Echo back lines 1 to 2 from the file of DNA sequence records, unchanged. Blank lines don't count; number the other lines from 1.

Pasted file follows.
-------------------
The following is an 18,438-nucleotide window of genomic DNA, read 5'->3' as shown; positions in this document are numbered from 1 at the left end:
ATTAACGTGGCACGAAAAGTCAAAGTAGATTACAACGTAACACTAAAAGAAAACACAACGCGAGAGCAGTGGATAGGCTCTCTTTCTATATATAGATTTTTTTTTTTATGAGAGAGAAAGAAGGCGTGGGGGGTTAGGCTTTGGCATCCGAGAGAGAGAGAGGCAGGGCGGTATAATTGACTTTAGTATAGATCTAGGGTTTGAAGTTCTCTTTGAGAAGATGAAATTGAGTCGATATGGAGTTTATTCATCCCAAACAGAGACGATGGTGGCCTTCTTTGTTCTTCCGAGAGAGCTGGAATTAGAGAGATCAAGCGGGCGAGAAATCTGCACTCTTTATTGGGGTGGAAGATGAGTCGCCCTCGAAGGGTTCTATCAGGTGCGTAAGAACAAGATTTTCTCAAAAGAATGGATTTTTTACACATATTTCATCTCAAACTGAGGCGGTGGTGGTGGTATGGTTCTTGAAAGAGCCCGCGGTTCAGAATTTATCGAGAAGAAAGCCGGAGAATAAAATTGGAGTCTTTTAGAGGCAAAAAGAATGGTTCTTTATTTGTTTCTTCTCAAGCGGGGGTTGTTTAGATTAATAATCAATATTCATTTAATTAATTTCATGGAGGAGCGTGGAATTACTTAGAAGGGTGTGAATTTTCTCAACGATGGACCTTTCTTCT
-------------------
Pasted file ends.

The following is an 18,438-nucleotide window of genomic DNA, read 5'->3' as shown; positions in this document are numbered from 1 at the left end:
ATTAACGTGGCACGAAAAGTCAAAGTAGATTACAACGTAACACTAAAAGAAAACACAACGCGAGAGCAGTGGATAGGCTCTCTTTCTATATATAGATTTTTTTTTTTATGAGAGAGAAAGAAGGCGTGGGGGGTTAGGCTTTGGCATCCGAGAGAGAGAGAGGCAGGGCGGTATAATTGACTTTAGTATAGATCTAGGGTTTGAAGTTCTCTTTGAGAAGATGAAATTGAGTCGATATGGAGTTTATTCATCCCAAACAGAGACGATGGTGGCCTTCTTTGTTCTTCCGAGAGAGCTGGAATTAGAGAGATCAAGCGGGCGAGAAATCTGCACTCTTTATTGGGGTGGAAGATGAGTCGCCCTCGAAGGGTTCTATCAGGTGCGTAAGAACAAGATTTTCTCAAAAGAATGGATTTTTTACACATATTTCATCTCAAACTGAGGCGGTGGTGGTGGTATGGTTCTTGAAAGAGCCCGCGGTTCAGAATTTATCGAGAAGAAAGCCGGAGAATAAAATTGGAGTCTTTTAGAGGCAAAAAGAATGGTTCTTTATTTGTTTCTTCTCAAGCGGGGGTTGTTTAGATTAATAATCAATATTCATTTAATTAATTTCATGGAGGAGCGTGGAATTACTTAGAAGGGTGTGAATTTTCTCAACGATGGACCTTTCTTCT